Charcot - Capital Foot and Ankle
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Charcot

What is Charcot?

Charcot is a disease commonly found in patients with diabetes, but can affect patients without diabetes.  While the exact process is unknown, Charcot causes bones to become brittle and break.  When patients have poor sensation, they may not feel the break and they continue to walk. This causes the bones to break further.  The bone will eventually collapse, leading to an unstable foot. Over time, this can become painful and can lead to large deformities, pain, ulcers, and amputation.

What should I watch for?

When Charcot causes bones to break, the foot will become inflamed.  The first signs of Charcot are a foot that is red, hot, and swollen.  Sometimes, patients who don’t normally have much feeling will complain of pain.  Later on, as the foot collapses, large deformities may become present.  Over time, these deformities can make it difficult to fit into shoes, difficult to walk, and can lead to ulcers on the foot.

How do you treat Charcot?

Short Term

At the first hint of Charcot, the most important thing we can do is to completely stay off of the foot!  This can be difficult, and may require crutches, a scooter, or even a wheelchair.  Also, your doctor may require you to wear a cast or a boot.  Removing pressure prevents further collapse.

Long Term

Once a Charcot foot stabilizes, it is important to support the foot to prevent collapse.  It is also important to protect any areas of deformity so there no rubbing to prevent ulcer formation.  Sometimes we can do that with custom diabetic shoes, but sometimes it will require a custom Charcot boot.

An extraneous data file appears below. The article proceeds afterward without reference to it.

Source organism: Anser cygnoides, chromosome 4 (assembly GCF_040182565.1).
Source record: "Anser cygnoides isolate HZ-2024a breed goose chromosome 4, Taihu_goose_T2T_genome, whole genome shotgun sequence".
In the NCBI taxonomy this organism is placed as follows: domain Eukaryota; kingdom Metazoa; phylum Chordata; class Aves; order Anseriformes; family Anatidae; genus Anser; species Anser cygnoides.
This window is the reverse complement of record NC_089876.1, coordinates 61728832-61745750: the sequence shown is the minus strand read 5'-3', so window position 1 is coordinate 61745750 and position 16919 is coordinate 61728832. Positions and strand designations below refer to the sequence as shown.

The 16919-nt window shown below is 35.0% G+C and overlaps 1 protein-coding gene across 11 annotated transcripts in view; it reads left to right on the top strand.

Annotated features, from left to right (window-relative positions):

What if that doesn’t work?

Unfortunately, there are times when conservative care does not work.  At that point, it will be likely that it will take surgical correction to fix the deformity or stabilize the foot.  Charcot reconstruction surgery is a long, complex surgical procedure.  Below are a couple of videos demonstrating how we cut and stabilize the foot.  For more information on Charcot reconstruction surgery and the recovery, see below.

What happens after surgery?

0-3 Months

For the first 3 months, patients can expect to be in a cast or in an external fixator.  During this time, it is likely that you will be unable to walk and will require the assistance of crutches, a scooter, or wheelchair. Some patients may spend some of this time in rehab.

3-6 Months

At or around 3 months, the fixator or cast will come off.  Patients will then be placed into a CAM boot.  Once the swelling comes down, patients are casted for a custom Charcot boot.  Normally during this time, your doctor will allow you to start putting weight on the foot.

6-18 Months

By the 6 month mark, most patients will have their custom Charcot (or CROW) boot.  Once the custom boot is on, patients will be able to walk.  They will be able to gradually increase activity.  The boot will be used for 12 months.  X-rays will be taken every 3 months.

Month 18+

After the custom boot has been in place for 12 months, your doctor will determine if patients need to continue with the Charcot boot, or if they will be able to transition to custom Diabetic shoes.  At this point, x-rays will be taken annually to watch for changes.